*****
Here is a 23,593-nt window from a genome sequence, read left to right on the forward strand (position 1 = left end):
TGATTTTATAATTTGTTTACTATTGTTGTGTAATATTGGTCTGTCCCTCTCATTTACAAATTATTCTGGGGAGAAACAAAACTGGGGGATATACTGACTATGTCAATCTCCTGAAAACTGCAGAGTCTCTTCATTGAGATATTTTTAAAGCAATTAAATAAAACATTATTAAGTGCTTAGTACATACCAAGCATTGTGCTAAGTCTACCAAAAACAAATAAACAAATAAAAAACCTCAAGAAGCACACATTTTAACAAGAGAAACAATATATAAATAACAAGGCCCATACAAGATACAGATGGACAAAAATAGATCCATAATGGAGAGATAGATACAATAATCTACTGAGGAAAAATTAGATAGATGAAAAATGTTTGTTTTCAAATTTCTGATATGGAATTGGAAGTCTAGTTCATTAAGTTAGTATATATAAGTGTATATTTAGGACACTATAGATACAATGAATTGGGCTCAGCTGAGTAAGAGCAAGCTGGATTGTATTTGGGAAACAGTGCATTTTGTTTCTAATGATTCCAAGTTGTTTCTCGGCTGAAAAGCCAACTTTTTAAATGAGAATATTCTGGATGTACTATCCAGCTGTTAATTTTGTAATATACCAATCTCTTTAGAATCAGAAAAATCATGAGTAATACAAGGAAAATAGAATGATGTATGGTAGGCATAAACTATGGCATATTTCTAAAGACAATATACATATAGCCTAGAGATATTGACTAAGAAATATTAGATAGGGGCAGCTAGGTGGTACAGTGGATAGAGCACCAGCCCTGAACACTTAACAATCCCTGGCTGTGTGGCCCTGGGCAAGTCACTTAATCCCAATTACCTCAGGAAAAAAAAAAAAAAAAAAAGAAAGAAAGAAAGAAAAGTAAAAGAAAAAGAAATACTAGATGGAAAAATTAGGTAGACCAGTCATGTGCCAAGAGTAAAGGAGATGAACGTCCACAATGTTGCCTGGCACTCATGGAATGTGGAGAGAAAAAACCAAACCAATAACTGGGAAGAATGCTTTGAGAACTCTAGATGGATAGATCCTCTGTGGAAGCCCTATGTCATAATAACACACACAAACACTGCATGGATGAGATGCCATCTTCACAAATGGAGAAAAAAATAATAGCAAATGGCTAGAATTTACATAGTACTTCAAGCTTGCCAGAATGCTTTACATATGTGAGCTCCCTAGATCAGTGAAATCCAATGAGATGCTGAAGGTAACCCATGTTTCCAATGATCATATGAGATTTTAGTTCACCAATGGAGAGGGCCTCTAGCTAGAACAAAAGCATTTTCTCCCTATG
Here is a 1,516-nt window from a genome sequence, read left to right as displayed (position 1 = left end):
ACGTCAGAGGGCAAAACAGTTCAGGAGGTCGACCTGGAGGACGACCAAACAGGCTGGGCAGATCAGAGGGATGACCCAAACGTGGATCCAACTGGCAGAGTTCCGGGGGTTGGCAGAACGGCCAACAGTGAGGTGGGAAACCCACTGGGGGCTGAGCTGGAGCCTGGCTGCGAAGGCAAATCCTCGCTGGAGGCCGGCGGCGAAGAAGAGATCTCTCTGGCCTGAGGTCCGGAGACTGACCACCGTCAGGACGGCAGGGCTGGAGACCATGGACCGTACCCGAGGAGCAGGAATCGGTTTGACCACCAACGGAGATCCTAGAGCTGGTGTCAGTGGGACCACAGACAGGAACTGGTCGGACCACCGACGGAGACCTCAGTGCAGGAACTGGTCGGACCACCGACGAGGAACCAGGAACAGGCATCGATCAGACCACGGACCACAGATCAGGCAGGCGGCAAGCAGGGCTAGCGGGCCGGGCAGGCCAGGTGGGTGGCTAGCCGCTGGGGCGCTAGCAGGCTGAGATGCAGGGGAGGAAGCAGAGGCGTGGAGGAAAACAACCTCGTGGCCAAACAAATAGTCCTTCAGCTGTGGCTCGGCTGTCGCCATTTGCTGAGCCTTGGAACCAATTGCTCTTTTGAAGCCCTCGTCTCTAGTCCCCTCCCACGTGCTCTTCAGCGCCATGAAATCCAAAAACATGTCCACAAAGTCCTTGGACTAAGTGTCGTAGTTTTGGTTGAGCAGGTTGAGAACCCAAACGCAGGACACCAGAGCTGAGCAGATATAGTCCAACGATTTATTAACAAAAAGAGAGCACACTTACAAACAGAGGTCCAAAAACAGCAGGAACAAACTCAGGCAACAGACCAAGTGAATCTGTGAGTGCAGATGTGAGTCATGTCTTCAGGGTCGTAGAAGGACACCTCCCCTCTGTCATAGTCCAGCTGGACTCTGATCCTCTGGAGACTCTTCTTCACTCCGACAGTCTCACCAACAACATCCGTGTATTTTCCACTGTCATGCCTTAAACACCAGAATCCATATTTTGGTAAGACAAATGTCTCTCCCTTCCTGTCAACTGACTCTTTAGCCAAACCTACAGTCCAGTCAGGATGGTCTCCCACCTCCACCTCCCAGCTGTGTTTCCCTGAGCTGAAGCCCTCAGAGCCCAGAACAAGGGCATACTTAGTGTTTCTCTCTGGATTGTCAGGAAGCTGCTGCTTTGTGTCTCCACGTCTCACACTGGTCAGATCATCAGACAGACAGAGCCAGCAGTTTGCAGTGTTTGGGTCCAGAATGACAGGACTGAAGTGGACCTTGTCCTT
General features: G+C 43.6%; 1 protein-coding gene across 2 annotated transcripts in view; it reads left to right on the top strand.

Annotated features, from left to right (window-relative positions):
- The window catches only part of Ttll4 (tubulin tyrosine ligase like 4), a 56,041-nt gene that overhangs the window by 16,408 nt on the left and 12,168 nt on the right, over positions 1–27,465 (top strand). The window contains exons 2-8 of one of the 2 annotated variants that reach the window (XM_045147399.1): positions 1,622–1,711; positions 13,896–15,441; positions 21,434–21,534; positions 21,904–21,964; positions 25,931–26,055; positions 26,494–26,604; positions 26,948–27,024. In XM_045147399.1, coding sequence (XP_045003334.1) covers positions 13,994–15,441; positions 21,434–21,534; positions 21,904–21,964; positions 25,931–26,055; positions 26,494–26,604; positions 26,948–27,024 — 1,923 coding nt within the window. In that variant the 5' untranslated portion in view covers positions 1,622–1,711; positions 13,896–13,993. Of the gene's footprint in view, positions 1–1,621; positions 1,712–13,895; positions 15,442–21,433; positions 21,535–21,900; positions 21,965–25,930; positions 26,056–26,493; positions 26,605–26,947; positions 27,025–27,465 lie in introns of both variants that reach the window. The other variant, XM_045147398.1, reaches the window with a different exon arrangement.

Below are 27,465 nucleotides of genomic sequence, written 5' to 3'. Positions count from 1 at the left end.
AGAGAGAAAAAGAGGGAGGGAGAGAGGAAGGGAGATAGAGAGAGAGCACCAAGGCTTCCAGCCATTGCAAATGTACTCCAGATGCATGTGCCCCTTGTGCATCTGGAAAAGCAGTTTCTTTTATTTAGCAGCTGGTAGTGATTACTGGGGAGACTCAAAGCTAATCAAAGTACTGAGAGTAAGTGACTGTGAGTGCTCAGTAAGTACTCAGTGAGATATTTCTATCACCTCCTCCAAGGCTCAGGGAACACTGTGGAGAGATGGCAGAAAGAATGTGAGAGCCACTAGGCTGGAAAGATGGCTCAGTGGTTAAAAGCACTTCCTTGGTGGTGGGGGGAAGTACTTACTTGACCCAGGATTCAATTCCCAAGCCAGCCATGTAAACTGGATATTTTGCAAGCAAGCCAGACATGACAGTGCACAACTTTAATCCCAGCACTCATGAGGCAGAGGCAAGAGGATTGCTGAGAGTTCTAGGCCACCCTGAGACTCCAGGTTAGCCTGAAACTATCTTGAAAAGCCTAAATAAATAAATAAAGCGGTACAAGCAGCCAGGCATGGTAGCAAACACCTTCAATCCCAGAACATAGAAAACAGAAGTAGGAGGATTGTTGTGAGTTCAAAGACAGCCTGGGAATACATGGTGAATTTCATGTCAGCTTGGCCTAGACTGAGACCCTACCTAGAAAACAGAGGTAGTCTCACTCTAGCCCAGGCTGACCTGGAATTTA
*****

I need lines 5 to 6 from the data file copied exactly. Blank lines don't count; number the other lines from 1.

General features: G+C 43.6%; 1 protein-coding gene across 2 annotated transcripts in view; it reads left to right on the top strand.

Annotated features, from left to right (window-relative positions):